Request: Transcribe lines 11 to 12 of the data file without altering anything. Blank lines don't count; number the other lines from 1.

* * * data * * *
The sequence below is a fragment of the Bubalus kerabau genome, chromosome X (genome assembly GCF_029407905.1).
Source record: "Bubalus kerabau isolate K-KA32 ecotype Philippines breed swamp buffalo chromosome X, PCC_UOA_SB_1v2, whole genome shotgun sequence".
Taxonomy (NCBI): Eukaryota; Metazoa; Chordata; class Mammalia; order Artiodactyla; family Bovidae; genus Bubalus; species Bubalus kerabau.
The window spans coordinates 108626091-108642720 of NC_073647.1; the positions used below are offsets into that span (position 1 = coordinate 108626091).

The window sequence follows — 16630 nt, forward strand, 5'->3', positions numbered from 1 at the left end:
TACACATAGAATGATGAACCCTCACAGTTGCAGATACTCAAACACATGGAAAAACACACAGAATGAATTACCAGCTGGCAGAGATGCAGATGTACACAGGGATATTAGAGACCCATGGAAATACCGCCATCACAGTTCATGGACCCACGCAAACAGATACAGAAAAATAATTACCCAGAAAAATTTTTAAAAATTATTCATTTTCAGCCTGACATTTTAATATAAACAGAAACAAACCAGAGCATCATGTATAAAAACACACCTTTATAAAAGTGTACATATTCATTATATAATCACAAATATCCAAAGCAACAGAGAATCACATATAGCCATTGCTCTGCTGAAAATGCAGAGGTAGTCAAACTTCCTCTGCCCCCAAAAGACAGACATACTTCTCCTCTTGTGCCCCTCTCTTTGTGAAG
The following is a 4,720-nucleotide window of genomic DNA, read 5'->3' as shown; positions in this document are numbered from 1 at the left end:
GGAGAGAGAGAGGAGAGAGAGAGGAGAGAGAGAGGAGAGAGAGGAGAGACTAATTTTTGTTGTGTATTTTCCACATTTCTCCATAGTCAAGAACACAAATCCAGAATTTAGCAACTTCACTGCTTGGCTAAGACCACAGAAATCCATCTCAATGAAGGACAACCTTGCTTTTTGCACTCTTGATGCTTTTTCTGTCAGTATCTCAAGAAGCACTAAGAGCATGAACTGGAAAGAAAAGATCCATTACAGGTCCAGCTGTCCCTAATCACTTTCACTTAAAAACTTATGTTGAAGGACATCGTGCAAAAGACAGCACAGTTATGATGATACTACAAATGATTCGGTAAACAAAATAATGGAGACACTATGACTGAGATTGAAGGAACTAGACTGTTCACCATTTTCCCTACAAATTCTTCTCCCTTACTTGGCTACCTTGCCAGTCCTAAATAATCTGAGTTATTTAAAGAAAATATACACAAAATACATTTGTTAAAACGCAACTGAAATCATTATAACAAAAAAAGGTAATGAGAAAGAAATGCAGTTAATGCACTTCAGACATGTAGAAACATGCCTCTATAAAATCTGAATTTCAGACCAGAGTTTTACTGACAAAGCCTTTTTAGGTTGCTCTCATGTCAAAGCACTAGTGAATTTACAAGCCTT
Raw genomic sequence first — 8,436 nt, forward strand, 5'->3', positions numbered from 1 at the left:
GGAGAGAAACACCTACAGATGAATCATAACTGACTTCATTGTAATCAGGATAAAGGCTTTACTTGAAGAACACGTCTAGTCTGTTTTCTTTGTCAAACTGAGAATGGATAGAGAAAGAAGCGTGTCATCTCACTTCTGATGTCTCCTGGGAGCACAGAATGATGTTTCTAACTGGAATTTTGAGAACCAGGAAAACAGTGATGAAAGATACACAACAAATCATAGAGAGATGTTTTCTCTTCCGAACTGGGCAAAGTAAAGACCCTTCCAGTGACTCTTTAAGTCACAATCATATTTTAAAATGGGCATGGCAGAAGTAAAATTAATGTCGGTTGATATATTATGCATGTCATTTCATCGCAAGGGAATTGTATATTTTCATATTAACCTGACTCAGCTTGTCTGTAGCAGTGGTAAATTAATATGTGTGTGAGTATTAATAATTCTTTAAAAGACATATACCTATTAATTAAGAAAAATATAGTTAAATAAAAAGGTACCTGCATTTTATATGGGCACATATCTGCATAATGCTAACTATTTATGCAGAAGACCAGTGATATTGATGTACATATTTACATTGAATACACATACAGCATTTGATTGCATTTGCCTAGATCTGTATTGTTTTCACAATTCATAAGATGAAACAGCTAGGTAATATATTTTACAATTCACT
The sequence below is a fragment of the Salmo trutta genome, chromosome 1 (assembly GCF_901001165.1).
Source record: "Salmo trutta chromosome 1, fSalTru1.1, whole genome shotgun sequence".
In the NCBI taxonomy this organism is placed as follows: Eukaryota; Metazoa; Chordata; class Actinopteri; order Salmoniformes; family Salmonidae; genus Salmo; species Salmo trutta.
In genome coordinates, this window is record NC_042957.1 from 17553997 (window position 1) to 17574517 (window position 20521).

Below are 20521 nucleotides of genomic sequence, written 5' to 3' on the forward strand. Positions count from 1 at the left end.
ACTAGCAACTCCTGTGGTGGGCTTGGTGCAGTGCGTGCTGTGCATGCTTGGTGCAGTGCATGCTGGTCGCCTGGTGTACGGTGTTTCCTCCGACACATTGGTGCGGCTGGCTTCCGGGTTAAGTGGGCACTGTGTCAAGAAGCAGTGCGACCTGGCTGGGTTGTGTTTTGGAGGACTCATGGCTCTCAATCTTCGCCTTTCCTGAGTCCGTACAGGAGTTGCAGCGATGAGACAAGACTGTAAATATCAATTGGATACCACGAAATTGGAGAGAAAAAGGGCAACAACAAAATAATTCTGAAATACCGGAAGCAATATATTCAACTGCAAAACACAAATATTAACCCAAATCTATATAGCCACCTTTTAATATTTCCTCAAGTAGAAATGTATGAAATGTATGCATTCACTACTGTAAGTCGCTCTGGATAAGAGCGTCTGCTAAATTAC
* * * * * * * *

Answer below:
The sequence below is a fragment of the Salmo trutta genome, chromosome 1 (assembly GCF_901001165.1).
Source record: "Salmo trutta chromosome 1, fSalTru1.1, whole genome shotgun sequence".